J. Baxter Oliphant and Andy Cerda, “Republicans and Democrats have Different Top priorities for U.S. Immigration Policy,” Pew Research Center, September 8, 2022, https://www.pewresearch.org/fact-tank/2022/09/08/republicans-and-democrats-have-different-top-priorities-for-u-s-immigration-policy/.
 Luz M. Garcini, Juan M. Peña, Angela P. Gutierrez, Christopher P. Fagundes, Hector Lemus, Suzanne Lindsay, and Elizabeth A. Klonoff, “‘One Scar Too Many:’ The Associations Between Traumatic Events and Psychological Distress Among Undocumented Mexican Immigrants,” Journal of Traumatic Stress, 2017, 30(5), 453–462, https://doi.org/10.1002/jts.22216.
 See also Katia Adimora, “San Antonio Migrant Tragedy: 53 Deaths Down to Criminals and a Failed US Migration System,” The Conversation, July 7, 2022, https://theconversation.com/san-antonio-migrant-tragedy-53-deaths-down-to-criminals-and-a-failed-us-migration-system-186355.
 Luz M. Garcini, Germán A. Cadenas, Melanie M. Domenech Rodríguez, Alfonso Mercado, Liliana Campos, Christina Abraham, Michelle Silva, and Manuel Paris, “Lessons Learned From Undocumented Latinx Immigrants: How to Build Resilience and Overcome Distress in the Face of Adversity,” Psychological Services, 2022, 19, 62–71, https://doi.org/10.1037/ser0000603.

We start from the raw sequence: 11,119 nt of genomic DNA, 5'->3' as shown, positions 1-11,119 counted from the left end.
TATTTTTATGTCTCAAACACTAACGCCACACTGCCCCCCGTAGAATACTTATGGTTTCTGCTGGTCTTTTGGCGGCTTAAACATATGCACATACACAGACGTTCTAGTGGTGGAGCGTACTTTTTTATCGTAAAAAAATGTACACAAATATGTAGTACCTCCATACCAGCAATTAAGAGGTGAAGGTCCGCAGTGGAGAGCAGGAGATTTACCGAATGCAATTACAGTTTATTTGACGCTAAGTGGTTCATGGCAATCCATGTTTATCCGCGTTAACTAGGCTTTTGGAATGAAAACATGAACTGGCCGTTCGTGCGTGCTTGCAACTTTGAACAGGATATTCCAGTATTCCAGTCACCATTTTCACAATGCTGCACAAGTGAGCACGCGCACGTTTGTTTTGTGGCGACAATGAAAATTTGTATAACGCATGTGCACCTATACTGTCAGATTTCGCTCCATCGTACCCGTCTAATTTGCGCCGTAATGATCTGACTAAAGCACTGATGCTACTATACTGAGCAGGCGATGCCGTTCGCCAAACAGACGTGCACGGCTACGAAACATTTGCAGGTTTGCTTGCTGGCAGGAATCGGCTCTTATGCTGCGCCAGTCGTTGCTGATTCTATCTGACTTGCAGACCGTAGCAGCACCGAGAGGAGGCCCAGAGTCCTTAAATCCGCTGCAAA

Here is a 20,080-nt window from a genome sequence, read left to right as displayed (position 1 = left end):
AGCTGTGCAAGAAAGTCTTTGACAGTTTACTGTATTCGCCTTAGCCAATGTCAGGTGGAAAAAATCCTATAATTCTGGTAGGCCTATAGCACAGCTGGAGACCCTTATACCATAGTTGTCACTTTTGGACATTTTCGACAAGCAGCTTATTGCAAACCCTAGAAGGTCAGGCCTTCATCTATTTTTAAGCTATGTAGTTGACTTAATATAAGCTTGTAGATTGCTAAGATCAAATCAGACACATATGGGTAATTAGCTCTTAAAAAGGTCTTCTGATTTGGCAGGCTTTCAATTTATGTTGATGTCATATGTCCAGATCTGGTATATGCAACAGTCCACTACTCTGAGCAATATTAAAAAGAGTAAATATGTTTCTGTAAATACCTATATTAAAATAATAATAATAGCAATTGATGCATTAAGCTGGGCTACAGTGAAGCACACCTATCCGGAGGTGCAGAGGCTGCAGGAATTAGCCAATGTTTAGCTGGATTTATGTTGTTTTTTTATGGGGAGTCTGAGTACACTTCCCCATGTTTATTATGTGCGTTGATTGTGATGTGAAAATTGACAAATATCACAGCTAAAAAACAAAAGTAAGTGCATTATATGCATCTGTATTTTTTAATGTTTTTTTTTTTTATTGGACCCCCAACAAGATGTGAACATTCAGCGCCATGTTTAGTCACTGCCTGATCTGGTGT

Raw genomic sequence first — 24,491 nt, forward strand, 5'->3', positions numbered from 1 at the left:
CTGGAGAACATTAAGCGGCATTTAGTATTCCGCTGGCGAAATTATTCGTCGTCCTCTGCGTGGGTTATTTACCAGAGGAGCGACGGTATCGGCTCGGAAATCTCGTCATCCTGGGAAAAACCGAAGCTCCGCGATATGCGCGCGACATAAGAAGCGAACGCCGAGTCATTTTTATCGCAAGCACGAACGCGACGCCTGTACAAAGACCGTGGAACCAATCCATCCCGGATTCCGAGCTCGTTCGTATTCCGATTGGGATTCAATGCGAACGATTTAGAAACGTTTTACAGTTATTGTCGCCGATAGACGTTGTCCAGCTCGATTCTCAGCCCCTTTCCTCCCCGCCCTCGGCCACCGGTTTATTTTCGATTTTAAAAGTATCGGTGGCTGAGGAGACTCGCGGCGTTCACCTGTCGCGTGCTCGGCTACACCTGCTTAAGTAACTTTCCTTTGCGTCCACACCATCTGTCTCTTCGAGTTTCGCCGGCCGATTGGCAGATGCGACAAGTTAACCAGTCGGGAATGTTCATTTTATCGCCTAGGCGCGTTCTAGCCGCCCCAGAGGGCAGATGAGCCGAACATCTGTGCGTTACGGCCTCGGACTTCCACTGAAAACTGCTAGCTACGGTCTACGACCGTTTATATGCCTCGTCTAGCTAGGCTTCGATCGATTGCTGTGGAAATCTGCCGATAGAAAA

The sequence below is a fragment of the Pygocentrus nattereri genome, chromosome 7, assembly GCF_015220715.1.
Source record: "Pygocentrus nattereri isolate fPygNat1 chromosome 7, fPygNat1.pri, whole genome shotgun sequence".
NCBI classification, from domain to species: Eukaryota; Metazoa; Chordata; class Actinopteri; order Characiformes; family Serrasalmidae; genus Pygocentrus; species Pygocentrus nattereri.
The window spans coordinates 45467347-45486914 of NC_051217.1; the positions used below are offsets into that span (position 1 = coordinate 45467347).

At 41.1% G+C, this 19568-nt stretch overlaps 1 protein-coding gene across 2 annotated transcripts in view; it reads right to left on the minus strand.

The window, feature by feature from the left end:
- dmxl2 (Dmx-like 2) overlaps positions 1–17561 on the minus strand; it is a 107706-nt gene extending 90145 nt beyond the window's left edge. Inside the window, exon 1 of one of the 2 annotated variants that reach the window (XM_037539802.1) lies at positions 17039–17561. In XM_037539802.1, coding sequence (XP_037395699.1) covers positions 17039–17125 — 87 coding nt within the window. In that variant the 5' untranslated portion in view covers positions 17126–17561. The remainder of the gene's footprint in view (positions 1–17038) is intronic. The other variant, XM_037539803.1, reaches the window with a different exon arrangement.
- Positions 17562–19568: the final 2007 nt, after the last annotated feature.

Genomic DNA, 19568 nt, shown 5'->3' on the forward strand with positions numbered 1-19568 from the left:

Amanda Venta, Tessa Long, Alfonso Mercado, Luz M. Garcini, and Germán A. Cadenas, “When the United States Says You Do Not Belong: Suicide-related Thoughts and Behaviors Among Immigrant Young Adults Varying in Immigration Legal Status,” Suicide and Life-Threatening Behavior, 2022, 52(5), 876–886, https://doi.org/10.1111/sltb.12871.
 Those protected by DACA are known as “Dreamers.”
 Per the U.S. Department of State, “The nonimmigrant NAFTA Professional (TN) visa allows citizens of Canada and Mexico, as NAFTA professionals, to work in the United States in prearranged business activities for U.S. or foreign employers:” https://travel.state.gov/content/travel/en/us-visas/employment/visas-canadian-mexican-nafta-professional-workers.html#:~:text=The%20nonimmigrant%20NAFTA%20Professional%20(TN,to%20work%20as%20NAFTA%20professionals. The TN visa was created by the North American Free Trade Agreement (NAFTA), now modernized as the Agreement between the United States of America, the United Mexican States, and Canada (USMCA).
 See also Rodriguez-Sanchez, J.I., “How Remittances Impact the Economies of Mexican States and Municipalities,” Houston: Rice University’s Baker Institute for Public Policy Center for the U.S. and Mexico, November 28, 2022, https://www.bakerinstitute.org/research/how-remittances-impact-economies-mexican-states-and-municipalities.